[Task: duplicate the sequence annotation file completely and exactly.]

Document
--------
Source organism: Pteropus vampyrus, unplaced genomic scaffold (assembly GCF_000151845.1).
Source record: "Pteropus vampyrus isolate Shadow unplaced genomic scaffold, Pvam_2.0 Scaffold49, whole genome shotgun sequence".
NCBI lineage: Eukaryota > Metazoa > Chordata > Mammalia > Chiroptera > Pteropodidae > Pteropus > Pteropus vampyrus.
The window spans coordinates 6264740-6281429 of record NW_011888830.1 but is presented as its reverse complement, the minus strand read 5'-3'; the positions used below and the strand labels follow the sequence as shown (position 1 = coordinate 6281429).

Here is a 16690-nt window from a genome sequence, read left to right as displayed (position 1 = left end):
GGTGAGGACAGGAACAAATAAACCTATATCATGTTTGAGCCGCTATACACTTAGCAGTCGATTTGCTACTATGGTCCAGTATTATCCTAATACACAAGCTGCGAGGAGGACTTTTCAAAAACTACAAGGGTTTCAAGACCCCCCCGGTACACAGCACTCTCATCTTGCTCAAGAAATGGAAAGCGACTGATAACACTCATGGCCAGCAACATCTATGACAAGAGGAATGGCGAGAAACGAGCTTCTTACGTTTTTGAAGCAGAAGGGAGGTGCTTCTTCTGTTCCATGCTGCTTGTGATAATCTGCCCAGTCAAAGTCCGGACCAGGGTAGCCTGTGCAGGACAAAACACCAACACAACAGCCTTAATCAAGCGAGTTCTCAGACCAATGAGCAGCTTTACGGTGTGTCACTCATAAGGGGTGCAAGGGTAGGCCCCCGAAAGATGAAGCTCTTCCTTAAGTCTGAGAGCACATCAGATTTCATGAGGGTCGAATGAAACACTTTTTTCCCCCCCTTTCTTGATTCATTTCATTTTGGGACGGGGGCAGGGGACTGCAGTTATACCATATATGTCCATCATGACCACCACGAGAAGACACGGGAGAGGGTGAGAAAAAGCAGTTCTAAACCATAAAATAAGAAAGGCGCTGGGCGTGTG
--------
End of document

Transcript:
Source organism: Pteropus vampyrus, unplaced genomic scaffold (assembly GCF_000151845.1).
Source record: "Pteropus vampyrus isolate Shadow unplaced genomic scaffold, Pvam_2.0 Scaffold49, whole genome shotgun sequence".
NCBI lineage: Eukaryota > Metazoa > Chordata > Mammalia > Chiroptera > Pteropodidae > Pteropus > Pteropus vampyrus.
The window spans coordinates 6264740-6281429 of record NW_011888830.1 but is presented as its reverse complement, the minus strand read 5'-3'; the positions used below and the strand labels follow the sequence as shown (position 1 = coordinate 6281429).

Here is a 16690-nt window from a genome sequence, read left to right as displayed (position 1 = left end):
GGTGAGGACAGGAACAAATAAACCTATATCATGTTTGAGCCGCTATACACTTAGCAGTCGATTTGCTACTATGGTCCAGTATTATCCTAATACACAAGCTGCGAGGAGGACTTTTCAAAAACTACAAGGGTTTCAAGACCCCCCCGGTACACAGCACTCTCATCTTGCTCAAGAAATGGAAAGCGACTGATAACACTCATGGCCAGCAACATCTATGACAAGAGGAATGGCGAGAAACGAGCTTCTTACGTTTTTGAAGCAGAAGGGAGGTGCTTCTTCTGTTCCATGCTGCTTGTGATAATCTGCCCAGTCAAAGTCCGGACCAGGGTAGCCTGTGCAGGACAAAACACCAACACAACAGCCTTAATCAAGCGAGTTCTCAGACCAATGAGCAGCTTTACGGTGTGTCACTCATAAGGGGTGCAAGGGTAGGCCCCCGAAAGATGAAGCTCTTCCTTAAGTCTGAGAGCACATCAGATTTCATGAGGGTCGAATGAAACACTTTTTTCCCCCCCTTTCTTGATTCATTTCATTTTGGGACGGGGGCAGGGGACTGCAGTTATACCATATATGTCCATCATGACCACCACGAGAAGACACGGGAGAGGGTGAGAAAAAGCAGTTCTAAACCATAAAATAAGAAAGGCGCTGGGCGTGTG